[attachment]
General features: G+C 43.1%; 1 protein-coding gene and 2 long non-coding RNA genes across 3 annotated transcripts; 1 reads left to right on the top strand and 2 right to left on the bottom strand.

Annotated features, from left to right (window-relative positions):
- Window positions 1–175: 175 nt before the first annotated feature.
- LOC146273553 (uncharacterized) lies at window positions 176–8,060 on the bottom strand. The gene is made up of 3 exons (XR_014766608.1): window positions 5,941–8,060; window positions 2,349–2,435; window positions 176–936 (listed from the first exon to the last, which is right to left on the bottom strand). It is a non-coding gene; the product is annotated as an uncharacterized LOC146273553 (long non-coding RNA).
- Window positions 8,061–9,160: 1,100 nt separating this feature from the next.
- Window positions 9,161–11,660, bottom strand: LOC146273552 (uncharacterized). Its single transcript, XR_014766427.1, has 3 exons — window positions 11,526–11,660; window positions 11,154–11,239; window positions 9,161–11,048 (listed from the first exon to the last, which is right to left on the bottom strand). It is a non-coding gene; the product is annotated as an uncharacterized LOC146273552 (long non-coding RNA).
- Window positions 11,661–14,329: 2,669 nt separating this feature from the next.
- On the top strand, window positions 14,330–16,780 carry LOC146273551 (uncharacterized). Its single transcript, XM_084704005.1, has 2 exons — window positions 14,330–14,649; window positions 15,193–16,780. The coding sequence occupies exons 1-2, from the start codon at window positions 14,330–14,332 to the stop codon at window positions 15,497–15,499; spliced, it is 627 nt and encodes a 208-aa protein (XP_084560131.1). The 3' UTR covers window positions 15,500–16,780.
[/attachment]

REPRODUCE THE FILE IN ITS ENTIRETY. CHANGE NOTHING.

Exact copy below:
General features: G+C 43.1%; 1 protein-coding gene and 2 long non-coding RNA genes across 3 annotated transcripts; 1 reads left to right on the top strand and 2 right to left on the bottom strand.

Annotated features, from left to right (window-relative positions):
- Window positions 1–175: 175 nt before the first annotated feature.
- LOC146273553 (uncharacterized) lies at window positions 176–8,060 on the bottom strand. The gene is made up of 3 exons (XR_014766608.1): window positions 5,941–8,060; window positions 2,349–2,435; window positions 176–936 (listed from the first exon to the last, which is right to left on the bottom strand). It is a non-coding gene; the product is annotated as an uncharacterized LOC146273553 (long non-coding RNA).
- Window positions 8,061–9,160: 1,100 nt separating this feature from the next.
- Window positions 9,161–11,660, bottom strand: LOC146273552 (uncharacterized). Its single transcript, XR_014766427.1, has 3 exons — window positions 11,526–11,660; window positions 11,154–11,239; window positions 9,161–11,048 (listed from the first exon to the last, which is right to left on the bottom strand). It is a non-coding gene; the product is annotated as an uncharacterized LOC146273552 (long non-coding RNA).
- Window positions 11,661–14,329: 2,669 nt separating this feature from the next.
- On the top strand, window positions 14,330–16,780 carry LOC146273551 (uncharacterized). Its single transcript, XM_084704005.1, has 2 exons — window positions 14,330–14,649; window positions 15,193–16,780. The coding sequence occupies exons 1-2, from the start codon at window positions 14,330–14,332 to the stop codon at window positions 15,497–15,499; spliced, it is 627 nt and encodes a 208-aa protein (XP_084560131.1). The 3' UTR covers window positions 15,500–16,780.